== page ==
Pynchon Intrigue Abounds Over ‘Cow Country’ - Alexandra Alter - New York Times
Hoax or not, this vividly illustrates what I have felt for some time. There are few ways for quality to be discovered in our algorithmic age. The gatekeepers are playing keep up with lazy readers (and writers who are better at marketing themselves online than creating prose that lasts).
My real concern is, how is it possible for quality work to be "lost in the shuffle" to such a degree? Is there not some lack of curation on the part of Amazon, in identifying the very best prose out there?
What two reviews of Cow Country means is that there is absolutely NO curation. If traditional publishers are putting out 30% fewer titles that five years ago, despite healthy eBook-generated profits, and failing to nurture a stable of talent for the long term, then there is a major gaping hole in the "gatekeeper" role.
Disclosure: I am an author who has just been set free by my literary agent, after a series of manuscript rejections by everyone from Penguin to Soho. My novel is 120,000 words, set in Japan - apparently unmarketable as far as the mainstream publishing world is concerned.(Now publishing a weekly "without a net" serial novel Cowachunga).
I'm thinking of how to position Arisugawa Park in such a way that it does not fall through the Amazon cracks, as Cow Creek apparently did until the Pynchon tie-in angle emerged.
Becca Mills had a thoughtful reply on the kboards Writer's Cafe thread I started on this topic:
"Damon, I'm afraid you're likely to be disappointed. Amazon really does not curate. Well, okay, it does -- in a very limited way. It does have to decide what books it's going to advertise in its emails to customers and display on certain promotional pages. But I'm pretty sure these decisions are sales-based. Amazon is a retailer, not a publisher. There's no bee-hive of editors in Seattle plowing their way through the 20 million (or whatever) books for sale on the site, looking for the best ones. Books come to the company's attention because they're already selling. At that point, Amazon might give those books an additional push, but the sales-chicken definitely comes before the curation-egg.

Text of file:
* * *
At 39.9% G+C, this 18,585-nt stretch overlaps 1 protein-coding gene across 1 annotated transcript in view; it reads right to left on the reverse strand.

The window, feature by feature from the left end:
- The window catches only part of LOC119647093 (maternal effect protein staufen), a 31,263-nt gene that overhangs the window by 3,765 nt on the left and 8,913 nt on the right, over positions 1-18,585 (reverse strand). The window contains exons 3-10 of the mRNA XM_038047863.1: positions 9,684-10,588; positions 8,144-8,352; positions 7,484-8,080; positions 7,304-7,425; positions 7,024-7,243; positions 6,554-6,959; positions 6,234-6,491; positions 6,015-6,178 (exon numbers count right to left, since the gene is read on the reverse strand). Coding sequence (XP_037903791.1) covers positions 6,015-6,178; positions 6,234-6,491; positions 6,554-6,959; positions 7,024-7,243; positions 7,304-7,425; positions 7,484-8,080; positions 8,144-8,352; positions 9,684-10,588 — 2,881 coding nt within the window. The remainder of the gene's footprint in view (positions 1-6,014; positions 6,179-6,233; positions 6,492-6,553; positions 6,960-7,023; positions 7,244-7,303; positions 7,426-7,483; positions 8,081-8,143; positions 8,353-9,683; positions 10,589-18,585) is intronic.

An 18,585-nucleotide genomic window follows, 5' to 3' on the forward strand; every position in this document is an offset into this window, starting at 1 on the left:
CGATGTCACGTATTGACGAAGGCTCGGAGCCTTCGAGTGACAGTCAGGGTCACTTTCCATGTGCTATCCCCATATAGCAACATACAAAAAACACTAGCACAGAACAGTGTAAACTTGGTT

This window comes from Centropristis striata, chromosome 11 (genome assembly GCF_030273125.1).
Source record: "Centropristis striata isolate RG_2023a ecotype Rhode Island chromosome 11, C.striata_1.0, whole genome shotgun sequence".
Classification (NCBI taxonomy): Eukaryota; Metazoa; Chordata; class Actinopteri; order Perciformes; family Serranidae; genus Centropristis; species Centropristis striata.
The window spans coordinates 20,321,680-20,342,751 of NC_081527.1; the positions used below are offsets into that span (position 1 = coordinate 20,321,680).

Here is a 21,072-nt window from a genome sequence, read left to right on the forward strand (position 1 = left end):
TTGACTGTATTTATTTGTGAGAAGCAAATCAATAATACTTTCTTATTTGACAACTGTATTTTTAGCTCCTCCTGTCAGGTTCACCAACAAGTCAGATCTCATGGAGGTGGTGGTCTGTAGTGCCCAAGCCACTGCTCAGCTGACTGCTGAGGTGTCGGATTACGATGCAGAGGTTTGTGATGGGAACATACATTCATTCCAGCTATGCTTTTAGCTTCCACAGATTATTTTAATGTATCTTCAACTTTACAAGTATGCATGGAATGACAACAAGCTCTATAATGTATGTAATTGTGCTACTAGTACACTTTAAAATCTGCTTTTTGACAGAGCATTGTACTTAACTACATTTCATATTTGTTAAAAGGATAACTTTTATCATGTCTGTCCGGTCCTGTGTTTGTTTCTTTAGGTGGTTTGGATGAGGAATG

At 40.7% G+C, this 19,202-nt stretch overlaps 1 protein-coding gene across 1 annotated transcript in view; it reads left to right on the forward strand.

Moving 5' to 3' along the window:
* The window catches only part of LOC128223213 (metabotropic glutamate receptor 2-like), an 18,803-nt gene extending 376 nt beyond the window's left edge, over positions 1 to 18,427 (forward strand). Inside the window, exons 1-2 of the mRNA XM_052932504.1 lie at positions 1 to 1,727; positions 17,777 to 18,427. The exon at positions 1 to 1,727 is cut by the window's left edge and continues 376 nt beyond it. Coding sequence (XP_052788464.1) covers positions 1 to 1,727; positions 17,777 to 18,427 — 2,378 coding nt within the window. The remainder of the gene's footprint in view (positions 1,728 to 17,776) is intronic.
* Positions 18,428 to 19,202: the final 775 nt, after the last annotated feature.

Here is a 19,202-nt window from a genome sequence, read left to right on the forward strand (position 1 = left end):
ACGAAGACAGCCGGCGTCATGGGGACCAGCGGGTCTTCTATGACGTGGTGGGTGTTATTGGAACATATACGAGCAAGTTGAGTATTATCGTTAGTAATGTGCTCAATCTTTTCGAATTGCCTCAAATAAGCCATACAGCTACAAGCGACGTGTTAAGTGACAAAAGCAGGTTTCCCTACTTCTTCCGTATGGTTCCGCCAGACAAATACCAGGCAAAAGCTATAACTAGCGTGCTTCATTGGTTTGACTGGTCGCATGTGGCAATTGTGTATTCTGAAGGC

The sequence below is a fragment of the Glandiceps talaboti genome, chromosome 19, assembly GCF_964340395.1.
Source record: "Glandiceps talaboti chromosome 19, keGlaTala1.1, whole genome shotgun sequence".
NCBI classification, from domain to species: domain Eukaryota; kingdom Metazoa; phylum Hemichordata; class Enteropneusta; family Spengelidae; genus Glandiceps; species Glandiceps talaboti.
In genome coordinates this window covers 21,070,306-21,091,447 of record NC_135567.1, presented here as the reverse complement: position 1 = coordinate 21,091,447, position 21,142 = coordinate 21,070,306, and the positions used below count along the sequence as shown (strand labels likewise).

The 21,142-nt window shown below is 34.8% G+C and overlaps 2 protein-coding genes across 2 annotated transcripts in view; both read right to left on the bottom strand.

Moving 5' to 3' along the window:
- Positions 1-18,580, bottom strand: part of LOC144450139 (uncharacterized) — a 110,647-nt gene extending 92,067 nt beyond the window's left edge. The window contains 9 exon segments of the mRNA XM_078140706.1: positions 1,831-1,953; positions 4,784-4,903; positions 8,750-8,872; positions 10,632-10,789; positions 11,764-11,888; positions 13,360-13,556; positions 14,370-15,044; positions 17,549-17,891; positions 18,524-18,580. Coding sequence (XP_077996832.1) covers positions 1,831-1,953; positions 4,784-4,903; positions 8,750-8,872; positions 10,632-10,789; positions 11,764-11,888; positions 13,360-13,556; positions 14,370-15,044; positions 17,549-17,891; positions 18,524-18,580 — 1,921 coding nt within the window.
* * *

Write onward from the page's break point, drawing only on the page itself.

Also, the emphasis is very much on genre fiction, not literary fiction, because the former is what sells. Indie success with literary fiction? It's not common, so far as I can tell. Darcie Chan did great, but that was ages ago, now. I'm sure there are a few more examples, but the predominance of success for indie publishing is in genre fiction. Those seem to be the readers who have transitioned to ereading and who discover books in the places we can reach (as opposed to The New Yorker and the tables in Barnes & Noble). They're also the readers who seem to care most about the low prices indies are able to offer.
Those of us in the genre fiction business are generally not out to create "prose that lasts." We're more oriented toward entertaining reads with a limited lifespan. If my books get read for the next decade or two, I'll be pleased. After that, I think trends will have shifted, and they'll seem dated. The indie marketplace Amazon has created is very much oriented toward this kind of book, not the aiming-at-the-canon sort you're talking about.
By all means, give it a try. I mean, why not? Indie is very good for finding niches that traditional publishing doesn't think exist. But don't expect help from Amazon or any other sales platform. Getting the book off the ground will be up to you. And yeah, it is very, very possible for good work to get lost in the shuffle. With a new book being published on Amazon every few minutes, there's a Everest of reading material out there. When something *doesn't* get buried, it's a miracle."
I see your point - with the sheer volume of materials published on a minute-by-minute basis, it would be very difficult for any retailer to keep up with the quality of what they are offering.
Notwithstanding the success of "rinse and repeat" genre authors, who apparently do quite well in the indie marketplace (and I am not one of those who places a certain type of literature on a pedestal).... there needs to be an effective form of human "gatekeeping" that involves nudging readers toward quality self-published books. Now sites such as Goodreads, book blogs, and forums fulfill this function to a limited extent....
I would say a large majority of "thinking" readers still expect to receive cues as to what to read from the mainstream publishing industry. By and large, we want painless ways of discovering the best new talent out there. But mainstream publishers have become more risk adverse, as they have corporatized, consolidated, cut author lists. They sink major investments into a few properties they are gambling have the potential to become massive bestsellers. The rest are left with crumbs, if not outright rejection. So quality writers turn to Kindle and find they are on the same playing field as everyone else. Character building one might say, but writing that aims for depth - well it is a completely different mind- and skill-set than promoting and selling. Time that could be focused on the next work is devoted to the minutiae of... well, take a glance at the array of topics in this forum.
I am actually envisioning a new platform that would bring the type of curation publishers used to provide into the digital, self-publishing realm. With the immediacy of social media. (It would be a platform accessible to all types of creatives, from visual artists to makers). I have a lot to flesh out and I want to get the concept out there on my website in a fairly detailed form before I say more. Suffice to say I call it "Fabric" and it will attempt to mimic Doris Lessing in its sheer scope and ambition.